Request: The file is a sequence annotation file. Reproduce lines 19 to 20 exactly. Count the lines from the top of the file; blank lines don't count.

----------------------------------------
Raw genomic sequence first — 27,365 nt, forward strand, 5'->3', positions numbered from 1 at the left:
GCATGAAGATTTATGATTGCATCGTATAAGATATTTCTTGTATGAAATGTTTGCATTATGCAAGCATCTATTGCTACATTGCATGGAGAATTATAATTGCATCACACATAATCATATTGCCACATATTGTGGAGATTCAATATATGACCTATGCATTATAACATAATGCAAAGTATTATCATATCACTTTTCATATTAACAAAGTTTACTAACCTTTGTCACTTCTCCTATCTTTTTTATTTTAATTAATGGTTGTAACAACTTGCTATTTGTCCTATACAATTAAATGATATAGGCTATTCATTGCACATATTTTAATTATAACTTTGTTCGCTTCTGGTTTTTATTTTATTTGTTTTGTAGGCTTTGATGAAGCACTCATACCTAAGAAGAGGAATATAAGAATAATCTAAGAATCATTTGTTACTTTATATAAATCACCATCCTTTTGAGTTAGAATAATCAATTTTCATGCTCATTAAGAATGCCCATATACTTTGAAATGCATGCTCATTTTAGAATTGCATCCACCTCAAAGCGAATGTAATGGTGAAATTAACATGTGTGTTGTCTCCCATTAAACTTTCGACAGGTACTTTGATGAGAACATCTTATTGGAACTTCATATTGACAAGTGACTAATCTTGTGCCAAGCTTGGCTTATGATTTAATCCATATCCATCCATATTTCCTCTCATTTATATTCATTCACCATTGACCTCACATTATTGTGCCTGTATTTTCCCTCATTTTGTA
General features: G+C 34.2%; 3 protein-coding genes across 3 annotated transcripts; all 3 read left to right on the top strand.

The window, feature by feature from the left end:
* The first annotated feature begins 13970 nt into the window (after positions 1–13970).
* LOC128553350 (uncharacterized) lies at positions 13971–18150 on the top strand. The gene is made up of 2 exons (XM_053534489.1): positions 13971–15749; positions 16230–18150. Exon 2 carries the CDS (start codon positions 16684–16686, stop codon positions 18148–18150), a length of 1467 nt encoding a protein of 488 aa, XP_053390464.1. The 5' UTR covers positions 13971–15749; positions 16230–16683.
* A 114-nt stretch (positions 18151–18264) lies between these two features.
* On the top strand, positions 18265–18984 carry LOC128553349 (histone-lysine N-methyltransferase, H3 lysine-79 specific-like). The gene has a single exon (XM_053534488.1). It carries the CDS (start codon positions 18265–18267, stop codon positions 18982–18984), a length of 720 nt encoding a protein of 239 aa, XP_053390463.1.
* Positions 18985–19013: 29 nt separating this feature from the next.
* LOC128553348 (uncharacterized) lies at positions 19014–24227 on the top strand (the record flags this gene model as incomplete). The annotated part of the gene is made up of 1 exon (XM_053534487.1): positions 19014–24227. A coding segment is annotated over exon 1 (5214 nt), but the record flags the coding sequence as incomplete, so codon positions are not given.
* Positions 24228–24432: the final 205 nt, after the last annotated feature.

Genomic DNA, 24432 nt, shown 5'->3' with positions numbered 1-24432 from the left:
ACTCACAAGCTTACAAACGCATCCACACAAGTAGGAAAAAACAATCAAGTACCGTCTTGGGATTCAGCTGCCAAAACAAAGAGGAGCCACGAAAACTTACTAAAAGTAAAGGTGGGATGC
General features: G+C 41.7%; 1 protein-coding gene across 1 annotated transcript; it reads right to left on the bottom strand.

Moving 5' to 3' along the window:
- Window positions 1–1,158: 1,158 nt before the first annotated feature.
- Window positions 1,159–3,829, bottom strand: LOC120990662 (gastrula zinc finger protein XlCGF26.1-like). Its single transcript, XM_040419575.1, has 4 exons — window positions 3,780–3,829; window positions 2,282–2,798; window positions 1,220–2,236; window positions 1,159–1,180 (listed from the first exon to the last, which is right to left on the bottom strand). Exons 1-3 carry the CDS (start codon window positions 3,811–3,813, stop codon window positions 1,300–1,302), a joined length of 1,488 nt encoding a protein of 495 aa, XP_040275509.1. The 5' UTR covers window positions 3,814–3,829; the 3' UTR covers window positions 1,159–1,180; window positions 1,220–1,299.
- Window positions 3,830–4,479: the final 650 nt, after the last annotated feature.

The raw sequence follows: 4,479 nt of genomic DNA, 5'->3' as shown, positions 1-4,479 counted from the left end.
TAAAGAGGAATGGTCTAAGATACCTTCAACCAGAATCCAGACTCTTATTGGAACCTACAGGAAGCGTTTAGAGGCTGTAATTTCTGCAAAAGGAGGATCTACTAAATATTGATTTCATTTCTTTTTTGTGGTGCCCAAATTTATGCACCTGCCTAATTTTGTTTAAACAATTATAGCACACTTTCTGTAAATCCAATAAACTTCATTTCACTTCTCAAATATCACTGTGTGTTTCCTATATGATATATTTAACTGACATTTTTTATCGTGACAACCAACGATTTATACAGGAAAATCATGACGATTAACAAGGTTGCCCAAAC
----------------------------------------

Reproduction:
The raw sequence follows: 4,479 nt of genomic DNA, 5'->3' as shown, positions 1-4,479 counted from the left end.
TAAAGAGGAATGGTCTAAGATACCTTCAACCAGAATCCAGACTCTTATTGGAACCTACAGGAAGCGTTTAGAGGCTGTAATTTCTGCAAAAGGAGGATCTACTAAATATTGATTTCATTTCTTTTTTGTGGTGCCCAAATTTATGCACCTGCCTAATTTTGTTTAAACAATTATAGCACACTTTCTGTAAATCCAATAAACTTCATTTCACTTCTCAAATATCACTGTGTGTTTCCTATATGATATATTTAACTGACATTTTTTATCGTGACAACCAACGATTTATACAGGAAAATCATGACGATTAACAAGGTTGCCCAAAC